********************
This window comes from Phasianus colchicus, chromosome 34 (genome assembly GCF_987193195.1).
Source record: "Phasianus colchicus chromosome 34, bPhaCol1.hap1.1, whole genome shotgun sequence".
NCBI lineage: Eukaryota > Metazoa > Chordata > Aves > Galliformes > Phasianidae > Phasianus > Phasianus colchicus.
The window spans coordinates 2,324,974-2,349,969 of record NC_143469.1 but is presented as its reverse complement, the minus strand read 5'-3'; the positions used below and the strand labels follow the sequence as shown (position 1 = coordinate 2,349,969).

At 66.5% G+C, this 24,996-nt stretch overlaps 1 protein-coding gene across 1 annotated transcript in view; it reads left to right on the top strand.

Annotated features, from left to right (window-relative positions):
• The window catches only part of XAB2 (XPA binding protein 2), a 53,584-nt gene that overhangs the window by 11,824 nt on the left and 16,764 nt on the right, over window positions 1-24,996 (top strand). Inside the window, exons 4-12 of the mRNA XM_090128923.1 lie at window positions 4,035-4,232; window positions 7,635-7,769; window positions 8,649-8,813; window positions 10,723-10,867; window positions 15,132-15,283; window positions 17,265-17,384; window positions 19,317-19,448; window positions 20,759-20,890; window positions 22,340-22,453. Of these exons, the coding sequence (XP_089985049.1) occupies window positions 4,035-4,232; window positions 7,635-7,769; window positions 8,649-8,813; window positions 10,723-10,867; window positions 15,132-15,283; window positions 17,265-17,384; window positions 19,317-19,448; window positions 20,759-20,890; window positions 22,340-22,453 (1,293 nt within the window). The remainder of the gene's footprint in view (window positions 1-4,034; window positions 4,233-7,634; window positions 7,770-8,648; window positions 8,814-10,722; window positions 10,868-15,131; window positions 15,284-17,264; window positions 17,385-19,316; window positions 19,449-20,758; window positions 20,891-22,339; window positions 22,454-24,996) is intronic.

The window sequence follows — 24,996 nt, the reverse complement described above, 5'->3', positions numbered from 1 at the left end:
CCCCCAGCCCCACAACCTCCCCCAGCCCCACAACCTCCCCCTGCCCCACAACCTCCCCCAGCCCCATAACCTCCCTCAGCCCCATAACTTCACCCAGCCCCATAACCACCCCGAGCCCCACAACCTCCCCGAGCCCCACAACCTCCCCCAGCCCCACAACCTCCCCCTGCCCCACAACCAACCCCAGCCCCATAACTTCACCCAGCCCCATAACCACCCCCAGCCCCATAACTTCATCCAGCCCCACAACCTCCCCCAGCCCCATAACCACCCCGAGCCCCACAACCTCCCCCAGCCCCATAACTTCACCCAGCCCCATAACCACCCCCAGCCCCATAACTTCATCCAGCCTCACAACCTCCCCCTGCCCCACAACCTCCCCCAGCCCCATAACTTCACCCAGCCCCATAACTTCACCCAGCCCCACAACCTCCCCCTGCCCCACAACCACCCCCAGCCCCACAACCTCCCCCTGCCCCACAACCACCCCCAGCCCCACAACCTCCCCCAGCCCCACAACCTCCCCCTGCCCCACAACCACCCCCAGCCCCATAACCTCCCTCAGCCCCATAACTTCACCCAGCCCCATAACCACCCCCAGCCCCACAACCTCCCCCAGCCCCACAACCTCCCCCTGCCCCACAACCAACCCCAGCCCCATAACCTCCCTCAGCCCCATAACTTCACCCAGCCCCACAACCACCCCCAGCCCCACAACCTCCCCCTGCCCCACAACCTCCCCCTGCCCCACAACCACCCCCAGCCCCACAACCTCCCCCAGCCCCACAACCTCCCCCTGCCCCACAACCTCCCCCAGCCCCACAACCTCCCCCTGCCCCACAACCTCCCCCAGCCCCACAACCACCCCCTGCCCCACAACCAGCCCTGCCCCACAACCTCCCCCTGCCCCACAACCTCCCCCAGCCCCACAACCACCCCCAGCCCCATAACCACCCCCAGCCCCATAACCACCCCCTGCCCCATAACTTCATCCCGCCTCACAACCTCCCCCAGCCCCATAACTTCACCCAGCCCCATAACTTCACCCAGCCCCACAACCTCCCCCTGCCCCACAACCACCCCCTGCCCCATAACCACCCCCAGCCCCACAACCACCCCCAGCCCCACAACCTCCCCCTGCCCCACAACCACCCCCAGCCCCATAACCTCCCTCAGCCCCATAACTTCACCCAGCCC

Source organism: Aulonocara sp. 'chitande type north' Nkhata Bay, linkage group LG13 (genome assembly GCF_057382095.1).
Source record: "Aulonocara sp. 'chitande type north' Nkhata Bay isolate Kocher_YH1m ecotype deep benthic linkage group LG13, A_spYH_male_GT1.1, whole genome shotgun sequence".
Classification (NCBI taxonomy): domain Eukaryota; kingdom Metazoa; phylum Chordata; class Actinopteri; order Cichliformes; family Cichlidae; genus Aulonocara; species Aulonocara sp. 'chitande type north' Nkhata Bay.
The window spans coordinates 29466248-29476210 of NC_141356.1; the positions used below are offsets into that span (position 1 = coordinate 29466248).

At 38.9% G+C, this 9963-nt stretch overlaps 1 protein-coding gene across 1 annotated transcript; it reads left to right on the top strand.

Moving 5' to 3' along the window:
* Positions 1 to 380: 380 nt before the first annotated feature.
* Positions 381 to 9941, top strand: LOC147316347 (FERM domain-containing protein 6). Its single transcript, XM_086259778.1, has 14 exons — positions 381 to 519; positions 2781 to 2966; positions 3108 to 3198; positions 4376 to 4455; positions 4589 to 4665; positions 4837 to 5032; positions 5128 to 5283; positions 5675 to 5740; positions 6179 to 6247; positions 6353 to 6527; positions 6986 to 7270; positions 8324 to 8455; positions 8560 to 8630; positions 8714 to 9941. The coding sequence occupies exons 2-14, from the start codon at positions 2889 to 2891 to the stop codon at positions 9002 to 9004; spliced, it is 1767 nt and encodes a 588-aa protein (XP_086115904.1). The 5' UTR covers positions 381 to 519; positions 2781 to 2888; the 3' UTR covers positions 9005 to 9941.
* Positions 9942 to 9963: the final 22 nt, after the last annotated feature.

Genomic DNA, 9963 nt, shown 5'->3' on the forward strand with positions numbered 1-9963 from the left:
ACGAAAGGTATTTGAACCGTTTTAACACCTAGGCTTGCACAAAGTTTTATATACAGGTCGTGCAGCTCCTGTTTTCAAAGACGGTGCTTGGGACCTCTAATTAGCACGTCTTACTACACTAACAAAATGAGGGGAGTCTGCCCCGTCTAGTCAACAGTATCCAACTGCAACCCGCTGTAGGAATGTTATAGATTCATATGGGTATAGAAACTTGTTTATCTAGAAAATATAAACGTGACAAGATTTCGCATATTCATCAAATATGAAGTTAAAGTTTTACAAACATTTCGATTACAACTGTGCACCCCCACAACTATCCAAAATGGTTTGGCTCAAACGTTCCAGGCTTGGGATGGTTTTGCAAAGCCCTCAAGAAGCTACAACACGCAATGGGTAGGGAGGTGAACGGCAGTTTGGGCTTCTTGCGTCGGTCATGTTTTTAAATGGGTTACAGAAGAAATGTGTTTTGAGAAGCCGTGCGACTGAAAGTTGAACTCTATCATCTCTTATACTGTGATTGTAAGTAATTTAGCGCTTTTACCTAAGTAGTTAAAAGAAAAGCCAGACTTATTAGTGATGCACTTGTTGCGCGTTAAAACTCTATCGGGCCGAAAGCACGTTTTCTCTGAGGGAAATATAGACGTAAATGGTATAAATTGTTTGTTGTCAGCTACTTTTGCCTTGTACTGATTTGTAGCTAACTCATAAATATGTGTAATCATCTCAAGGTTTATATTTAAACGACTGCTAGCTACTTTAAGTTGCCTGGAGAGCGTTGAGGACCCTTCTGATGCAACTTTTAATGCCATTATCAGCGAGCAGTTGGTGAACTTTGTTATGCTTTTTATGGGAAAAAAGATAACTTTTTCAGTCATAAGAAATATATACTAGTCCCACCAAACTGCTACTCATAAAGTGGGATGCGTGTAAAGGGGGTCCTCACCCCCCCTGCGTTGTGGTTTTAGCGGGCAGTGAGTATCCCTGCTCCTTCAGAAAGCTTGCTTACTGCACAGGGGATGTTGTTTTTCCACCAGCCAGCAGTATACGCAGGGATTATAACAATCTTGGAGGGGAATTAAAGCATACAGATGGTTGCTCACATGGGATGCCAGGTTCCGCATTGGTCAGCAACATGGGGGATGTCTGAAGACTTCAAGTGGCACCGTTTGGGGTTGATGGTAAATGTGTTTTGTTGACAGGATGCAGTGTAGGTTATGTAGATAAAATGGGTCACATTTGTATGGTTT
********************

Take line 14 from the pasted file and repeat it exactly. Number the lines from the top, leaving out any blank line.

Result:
At 38.9% G+C, this 9963-nt stretch overlaps 1 protein-coding gene across 1 annotated transcript; it reads left to right on the top strand.